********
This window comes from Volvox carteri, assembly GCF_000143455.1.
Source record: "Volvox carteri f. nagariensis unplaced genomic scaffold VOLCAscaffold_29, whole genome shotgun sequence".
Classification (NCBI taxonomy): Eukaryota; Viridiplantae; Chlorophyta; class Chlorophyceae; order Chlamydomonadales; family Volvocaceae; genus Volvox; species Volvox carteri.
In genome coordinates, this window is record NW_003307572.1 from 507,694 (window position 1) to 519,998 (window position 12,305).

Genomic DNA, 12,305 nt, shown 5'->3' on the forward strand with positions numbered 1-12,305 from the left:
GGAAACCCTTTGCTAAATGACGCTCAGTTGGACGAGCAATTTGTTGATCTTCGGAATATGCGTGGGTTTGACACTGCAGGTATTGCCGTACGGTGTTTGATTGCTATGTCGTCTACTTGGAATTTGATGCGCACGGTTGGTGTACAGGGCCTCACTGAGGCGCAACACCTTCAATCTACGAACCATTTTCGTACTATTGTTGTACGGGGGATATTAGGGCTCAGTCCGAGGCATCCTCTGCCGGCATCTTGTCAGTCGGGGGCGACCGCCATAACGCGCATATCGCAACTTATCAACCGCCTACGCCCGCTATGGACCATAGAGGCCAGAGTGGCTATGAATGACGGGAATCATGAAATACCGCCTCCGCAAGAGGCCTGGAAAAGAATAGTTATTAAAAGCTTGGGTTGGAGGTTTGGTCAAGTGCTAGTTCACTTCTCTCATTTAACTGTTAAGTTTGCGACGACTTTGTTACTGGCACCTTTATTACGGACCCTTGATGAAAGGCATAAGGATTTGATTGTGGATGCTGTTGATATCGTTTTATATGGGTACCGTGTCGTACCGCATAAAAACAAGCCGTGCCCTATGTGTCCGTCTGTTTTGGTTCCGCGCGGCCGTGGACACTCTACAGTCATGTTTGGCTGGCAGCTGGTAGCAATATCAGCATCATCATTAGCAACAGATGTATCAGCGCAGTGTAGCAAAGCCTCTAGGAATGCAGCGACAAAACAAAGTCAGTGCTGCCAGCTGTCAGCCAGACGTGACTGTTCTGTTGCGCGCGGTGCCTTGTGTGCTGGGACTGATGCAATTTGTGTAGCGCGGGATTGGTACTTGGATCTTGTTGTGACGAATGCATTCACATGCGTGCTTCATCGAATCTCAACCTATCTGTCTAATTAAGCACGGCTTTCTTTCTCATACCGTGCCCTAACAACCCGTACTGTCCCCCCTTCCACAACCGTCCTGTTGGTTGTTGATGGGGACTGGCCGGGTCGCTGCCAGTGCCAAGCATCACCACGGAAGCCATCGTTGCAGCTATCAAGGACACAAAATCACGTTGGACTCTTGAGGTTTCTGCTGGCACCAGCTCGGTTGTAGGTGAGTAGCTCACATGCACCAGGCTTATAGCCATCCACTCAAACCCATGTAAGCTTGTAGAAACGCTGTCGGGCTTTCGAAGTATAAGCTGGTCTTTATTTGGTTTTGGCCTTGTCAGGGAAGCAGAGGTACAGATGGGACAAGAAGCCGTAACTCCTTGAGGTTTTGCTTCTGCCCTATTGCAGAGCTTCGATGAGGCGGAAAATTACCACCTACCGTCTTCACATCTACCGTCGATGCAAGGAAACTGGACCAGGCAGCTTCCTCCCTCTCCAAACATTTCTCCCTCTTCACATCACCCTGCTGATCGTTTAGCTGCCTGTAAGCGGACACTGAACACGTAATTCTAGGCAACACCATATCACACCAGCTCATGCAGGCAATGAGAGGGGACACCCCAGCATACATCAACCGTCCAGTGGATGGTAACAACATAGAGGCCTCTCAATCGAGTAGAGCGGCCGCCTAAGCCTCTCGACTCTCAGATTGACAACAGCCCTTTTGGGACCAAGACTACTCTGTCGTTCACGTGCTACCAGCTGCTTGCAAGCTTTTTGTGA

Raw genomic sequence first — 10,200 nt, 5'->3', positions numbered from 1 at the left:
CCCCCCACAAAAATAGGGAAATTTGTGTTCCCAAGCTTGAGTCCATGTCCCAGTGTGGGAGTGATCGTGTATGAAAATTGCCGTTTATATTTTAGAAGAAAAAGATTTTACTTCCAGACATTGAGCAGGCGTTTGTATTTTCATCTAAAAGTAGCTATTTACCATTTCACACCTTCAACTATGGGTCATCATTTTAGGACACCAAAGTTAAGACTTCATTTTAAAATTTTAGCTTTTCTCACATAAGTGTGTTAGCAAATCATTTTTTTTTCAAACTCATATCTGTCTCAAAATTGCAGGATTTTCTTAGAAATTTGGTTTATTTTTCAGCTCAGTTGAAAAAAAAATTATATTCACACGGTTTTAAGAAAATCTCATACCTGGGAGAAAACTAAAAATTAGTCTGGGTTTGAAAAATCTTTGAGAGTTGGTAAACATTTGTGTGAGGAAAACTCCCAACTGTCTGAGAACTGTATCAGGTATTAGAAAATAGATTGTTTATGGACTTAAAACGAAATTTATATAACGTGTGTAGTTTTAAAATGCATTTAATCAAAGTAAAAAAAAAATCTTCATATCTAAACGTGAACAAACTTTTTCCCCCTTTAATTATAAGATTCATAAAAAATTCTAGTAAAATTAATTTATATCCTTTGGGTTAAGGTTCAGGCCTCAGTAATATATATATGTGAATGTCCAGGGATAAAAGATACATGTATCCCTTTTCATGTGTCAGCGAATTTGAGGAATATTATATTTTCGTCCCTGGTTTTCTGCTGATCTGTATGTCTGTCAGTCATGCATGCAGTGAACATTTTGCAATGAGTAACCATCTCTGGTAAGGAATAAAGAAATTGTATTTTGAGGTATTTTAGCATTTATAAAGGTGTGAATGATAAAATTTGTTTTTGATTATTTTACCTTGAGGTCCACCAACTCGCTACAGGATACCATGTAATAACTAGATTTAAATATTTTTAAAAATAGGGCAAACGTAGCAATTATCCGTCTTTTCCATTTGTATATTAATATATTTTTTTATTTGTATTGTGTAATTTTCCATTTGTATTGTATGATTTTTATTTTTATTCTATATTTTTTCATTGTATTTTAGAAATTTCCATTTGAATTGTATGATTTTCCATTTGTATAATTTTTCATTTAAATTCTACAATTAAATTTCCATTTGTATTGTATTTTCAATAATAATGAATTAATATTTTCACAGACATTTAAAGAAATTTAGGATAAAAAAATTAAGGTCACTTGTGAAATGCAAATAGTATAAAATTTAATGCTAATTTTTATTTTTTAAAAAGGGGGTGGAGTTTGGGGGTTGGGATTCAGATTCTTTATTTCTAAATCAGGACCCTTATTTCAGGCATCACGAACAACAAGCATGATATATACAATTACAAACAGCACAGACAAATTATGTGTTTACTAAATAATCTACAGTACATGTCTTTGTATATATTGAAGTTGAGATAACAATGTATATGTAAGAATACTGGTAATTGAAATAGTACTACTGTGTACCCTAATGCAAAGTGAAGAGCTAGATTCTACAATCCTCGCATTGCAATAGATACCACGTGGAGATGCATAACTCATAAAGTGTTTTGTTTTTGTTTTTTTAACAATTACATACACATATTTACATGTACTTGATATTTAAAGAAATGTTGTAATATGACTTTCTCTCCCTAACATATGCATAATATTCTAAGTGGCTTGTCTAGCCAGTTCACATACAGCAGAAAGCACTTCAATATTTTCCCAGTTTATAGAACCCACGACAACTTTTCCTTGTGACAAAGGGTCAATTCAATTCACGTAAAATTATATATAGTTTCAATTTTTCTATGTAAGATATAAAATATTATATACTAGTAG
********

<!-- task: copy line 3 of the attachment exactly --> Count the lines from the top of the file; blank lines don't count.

Classification (NCBI taxonomy): Eukaryota; Viridiplantae; Chlorophyta; class Chlorophyceae; order Chlamydomonadales; family Volvocaceae; genus Volvox; species Volvox carteri.